and sharing grilled salmon with friends and family. She’ll
take advantage of the lazy summer days by reading, knitting and writing.
offerings also await Richard Bereza, an orthopedic
surgeon at Spectrum Health who lives just up the road from VanderWoude.
As the sun radiates
down on the Lake Michigan shoreline, Bereza will prune his lush garden
of hydrangeas, hostas, ferns (30 varieties), hemlock trees and exotic
There is nothing that quite compares to Lake Michigan in the summer,” said
Bereza, who described the lake as a world-class treasure. “My
favorite thing to do is get up, bike to Grand Haven (he and wife,
Judy, keep six
bikes on hand for guests to make the trek with them), get coffee,
power walk to
the pier, and go to breakfast.”
At home they relax in their beach cabana, entertain friends and enjoy nighttime
views of the popular Grand Haven pier. Their three grown children travel from
New York and Florida to visit their childhood summer home, and to golf with Dad
at nearby Wuskowhan Players Club, recently named one of the top five golf courses
After a long day of swimming through the health care system, performing surgery
and managing a practice, Bereza makes the 27-mile commute back to the Big Lake
for a refreshing summertime swim, grilling a summer supper and tending his garden.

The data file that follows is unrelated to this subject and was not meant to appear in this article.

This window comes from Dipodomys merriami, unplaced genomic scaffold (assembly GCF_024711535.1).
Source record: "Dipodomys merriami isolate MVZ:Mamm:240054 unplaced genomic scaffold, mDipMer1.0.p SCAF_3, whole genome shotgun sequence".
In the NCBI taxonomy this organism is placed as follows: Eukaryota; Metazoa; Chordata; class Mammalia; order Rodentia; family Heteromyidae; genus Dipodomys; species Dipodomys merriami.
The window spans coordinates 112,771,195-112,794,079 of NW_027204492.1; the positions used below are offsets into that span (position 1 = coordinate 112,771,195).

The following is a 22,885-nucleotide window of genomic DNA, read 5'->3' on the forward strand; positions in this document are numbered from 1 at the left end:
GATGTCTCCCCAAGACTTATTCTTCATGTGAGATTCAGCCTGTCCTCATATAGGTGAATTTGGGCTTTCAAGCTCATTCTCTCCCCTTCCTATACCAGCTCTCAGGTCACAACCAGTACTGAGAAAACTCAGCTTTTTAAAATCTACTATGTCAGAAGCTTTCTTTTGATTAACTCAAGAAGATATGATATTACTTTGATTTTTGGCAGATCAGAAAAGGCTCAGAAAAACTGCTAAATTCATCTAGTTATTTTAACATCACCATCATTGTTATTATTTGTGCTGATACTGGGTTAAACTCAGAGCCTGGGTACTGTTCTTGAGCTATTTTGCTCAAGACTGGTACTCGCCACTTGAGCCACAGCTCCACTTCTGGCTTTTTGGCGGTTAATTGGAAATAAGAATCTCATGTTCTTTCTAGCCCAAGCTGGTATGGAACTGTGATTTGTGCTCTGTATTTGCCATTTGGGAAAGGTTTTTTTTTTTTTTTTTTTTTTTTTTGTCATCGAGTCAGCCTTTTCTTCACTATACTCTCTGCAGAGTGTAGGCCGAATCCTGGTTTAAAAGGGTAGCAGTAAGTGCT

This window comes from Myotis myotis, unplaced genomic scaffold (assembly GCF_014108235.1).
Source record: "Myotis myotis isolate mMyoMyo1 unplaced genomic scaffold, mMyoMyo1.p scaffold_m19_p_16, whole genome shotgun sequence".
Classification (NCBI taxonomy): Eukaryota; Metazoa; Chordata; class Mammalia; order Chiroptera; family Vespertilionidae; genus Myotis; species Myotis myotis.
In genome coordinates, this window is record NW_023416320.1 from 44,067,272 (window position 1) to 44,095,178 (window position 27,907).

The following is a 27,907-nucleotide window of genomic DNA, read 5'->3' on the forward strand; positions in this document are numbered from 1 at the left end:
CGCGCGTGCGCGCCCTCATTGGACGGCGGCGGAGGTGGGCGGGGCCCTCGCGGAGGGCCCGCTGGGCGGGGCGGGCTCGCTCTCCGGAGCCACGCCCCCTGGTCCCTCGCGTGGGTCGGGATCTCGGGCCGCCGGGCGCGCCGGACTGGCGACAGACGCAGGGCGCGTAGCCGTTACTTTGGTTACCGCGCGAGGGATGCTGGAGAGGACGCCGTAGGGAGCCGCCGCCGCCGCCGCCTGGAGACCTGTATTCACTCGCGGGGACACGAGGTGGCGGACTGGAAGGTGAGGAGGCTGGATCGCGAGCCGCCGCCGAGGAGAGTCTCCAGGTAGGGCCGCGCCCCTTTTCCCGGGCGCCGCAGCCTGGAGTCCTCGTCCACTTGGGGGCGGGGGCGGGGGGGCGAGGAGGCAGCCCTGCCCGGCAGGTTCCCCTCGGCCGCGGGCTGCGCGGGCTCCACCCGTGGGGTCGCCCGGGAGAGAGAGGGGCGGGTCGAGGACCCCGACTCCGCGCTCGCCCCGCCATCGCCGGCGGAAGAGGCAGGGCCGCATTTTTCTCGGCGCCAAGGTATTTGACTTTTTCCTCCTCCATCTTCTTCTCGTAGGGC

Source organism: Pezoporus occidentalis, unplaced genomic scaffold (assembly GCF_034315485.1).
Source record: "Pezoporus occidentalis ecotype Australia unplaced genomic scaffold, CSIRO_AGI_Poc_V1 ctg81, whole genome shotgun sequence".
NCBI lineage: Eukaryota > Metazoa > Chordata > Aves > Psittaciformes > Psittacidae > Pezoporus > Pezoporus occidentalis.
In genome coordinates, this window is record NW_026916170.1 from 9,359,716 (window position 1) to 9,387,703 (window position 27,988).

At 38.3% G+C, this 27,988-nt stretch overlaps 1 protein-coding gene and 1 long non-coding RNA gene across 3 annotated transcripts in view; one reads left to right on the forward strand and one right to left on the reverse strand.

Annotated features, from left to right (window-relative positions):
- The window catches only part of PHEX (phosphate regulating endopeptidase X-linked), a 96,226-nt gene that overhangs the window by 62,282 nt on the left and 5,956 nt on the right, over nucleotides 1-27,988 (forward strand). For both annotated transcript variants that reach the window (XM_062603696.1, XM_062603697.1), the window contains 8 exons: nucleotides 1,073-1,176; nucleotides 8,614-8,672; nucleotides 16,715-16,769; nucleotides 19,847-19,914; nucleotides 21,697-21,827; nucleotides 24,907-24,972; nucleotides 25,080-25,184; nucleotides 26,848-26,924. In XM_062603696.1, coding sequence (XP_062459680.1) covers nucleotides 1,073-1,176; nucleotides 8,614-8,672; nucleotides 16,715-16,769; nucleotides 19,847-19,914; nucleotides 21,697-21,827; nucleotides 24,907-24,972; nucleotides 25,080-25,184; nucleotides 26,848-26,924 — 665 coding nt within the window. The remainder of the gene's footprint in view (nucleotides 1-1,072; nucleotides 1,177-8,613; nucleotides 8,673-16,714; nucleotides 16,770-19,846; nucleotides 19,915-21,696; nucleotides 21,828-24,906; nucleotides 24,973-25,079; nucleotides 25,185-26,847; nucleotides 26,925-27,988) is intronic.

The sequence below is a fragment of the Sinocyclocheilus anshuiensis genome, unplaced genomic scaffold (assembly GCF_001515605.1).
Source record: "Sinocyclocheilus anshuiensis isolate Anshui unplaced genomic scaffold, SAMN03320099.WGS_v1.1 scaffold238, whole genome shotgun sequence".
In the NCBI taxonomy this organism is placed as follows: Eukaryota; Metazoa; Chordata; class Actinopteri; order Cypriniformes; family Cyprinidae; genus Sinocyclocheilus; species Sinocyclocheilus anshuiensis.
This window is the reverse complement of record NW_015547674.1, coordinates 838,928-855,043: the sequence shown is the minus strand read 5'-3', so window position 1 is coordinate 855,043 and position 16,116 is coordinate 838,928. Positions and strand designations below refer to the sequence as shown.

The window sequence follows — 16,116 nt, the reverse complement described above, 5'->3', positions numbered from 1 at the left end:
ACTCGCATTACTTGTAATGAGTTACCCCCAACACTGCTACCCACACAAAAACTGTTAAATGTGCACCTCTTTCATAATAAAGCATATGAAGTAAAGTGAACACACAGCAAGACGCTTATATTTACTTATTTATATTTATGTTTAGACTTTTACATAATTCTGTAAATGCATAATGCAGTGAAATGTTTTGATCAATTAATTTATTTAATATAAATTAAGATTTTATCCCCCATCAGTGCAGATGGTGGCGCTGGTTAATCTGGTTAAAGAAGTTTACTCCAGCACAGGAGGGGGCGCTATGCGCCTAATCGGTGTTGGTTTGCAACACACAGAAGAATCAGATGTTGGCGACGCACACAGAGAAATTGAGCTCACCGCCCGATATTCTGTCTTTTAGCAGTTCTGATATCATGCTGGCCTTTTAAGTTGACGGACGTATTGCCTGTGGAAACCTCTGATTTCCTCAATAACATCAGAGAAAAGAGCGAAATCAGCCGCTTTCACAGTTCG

I never get tired of it,” he said. “It’s
like a mini vacation.”
That’s just what Eric Wynsma said about Reeds Lake: “It’s
like living at a resort full-time.”
Wynsma, who owns
Terra Firma Development, caught the sailing bug
from his dad. He races his Laser sailboat on
Lake as captain
Yacht Club, competing annually in the Chicago to Mackinaw
Race on his friend’s
40-foot Farr 395.
The kids love to yell, ‘Go, Dad, go!’ as he races past the house,” wife
Kathy said about the 90-plus races he competes in throughout the summer. Last
summer, Eric gave sailing instructions to children Ella, 8, and Murphy, 5, in
the family’s swimming pool before letting them
venture out in their own Opti as junior members of
the yacht club.
join them in a couple of years.
Sailing is big on Reeds Lake. The Grand Rapids Yacht Club, housed on the 283-acre
lake, offers sailing classes from beginner to advanced, youth through adult.
Competitive fleets race in local and regional regattas.
The lake is the center of year-round activity,” said East Grand Rapids
Mayor Cindy Bartman. “In the winter it’s
ice fishing, ice boating and even a golf tournament
The summer is boaters and
water sports of all kinds. Often, one can watch
our high school crew team practicing
Rose’s is a frequent Reeds Lake gathering place. Originally a bathing beach
destination, then a local popcorn shop, Rose’s
is now a favorite spot for dining or takeout (that
your boat and
enjoy the scenery).
Wildlife abounds around the lake, which makes it a favorite spot for bird watchers
and nature enthusiasts all year round,” Bartman
As winter memories melt away with the snow, and summer promises its faithful
return, Ella Wynsma suits up for her second summer of wakeboarding (think snowboarding
on the water) and waterskiing, while Murphy hunts for Eastern painted and box
turtles. Eric gets ready for a new sailboat racing season. The Wynsmas have seen
owls, loons, foxes, turtles, and most recently, a bald eagle.
If all else fails and the kids are bored,” said Wynsma, “just stick
the kids in the boat … and go explore!” GR